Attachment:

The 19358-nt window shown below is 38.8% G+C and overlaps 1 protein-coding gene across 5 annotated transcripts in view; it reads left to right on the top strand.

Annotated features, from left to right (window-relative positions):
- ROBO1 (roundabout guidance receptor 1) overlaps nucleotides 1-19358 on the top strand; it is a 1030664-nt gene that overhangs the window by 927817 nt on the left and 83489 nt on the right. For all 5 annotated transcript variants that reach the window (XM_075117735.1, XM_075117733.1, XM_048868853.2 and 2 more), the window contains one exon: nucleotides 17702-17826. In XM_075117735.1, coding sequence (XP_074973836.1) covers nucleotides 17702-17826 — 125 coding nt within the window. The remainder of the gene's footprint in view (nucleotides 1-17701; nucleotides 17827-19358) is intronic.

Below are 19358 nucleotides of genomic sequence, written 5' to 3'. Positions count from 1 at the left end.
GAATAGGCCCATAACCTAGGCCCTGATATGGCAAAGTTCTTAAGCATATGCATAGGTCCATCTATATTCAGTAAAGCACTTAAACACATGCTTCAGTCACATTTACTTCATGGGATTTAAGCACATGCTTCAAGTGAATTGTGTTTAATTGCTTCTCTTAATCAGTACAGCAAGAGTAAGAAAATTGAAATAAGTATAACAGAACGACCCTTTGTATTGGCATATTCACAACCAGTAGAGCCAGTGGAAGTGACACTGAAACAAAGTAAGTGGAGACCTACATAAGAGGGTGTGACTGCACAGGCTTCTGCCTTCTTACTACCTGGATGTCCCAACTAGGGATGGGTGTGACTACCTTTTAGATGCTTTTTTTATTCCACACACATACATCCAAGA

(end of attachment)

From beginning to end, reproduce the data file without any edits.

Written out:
The 19358-nt window shown below is 38.8% G+C and overlaps 1 protein-coding gene across 5 annotated transcripts in view; it reads left to right on the top strand.

Annotated features, from left to right (window-relative positions):
- ROBO1 (roundabout guidance receptor 1) overlaps nucleotides 1-19358 on the top strand; it is a 1030664-nt gene that overhangs the window by 927817 nt on the left and 83489 nt on the right. For all 5 annotated transcript variants that reach the window (XM_075117735.1, XM_075117733.1, XM_048868853.2 and 2 more), the window contains one exon: nucleotides 17702-17826. In XM_075117735.1, coding sequence (XP_074973836.1) covers nucleotides 17702-17826 — 125 coding nt within the window. The remainder of the gene's footprint in view (nucleotides 1-17701; nucleotides 17827-19358) is intronic.

Below are 19358 nucleotides of genomic sequence, written 5' to 3'. Positions count from 1 at the left end.
GAATAGGCCCATAACCTAGGCCCTGATATGGCAAAGTTCTTAAGCATATGCATAGGTCCATCTATATTCAGTAAAGCACTTAAACACATGCTTCAGTCACATTTACTTCATGGGATTTAAGCACATGCTTCAAGTGAATTGTGTTTAATTGCTTCTCTTAATCAGTACAGCAAGAGTAAGAAAATTGAAATAAGTATAACAGAACGACCCTTTGTATTGGCATATTCACAACCAGTAGAGCCAGTGGAAGTGACACTGAAACAAAGTAAGTGGAGACCTACATAAGAGGGTGTGACTGCACAGGCTTCTGCCTTCTTACTACCTGGATGTCCCAACTAGGGATGGGTGTGACTACCTTTTAGATGCTTTTTTTATTCCACACACATACATCCAAGA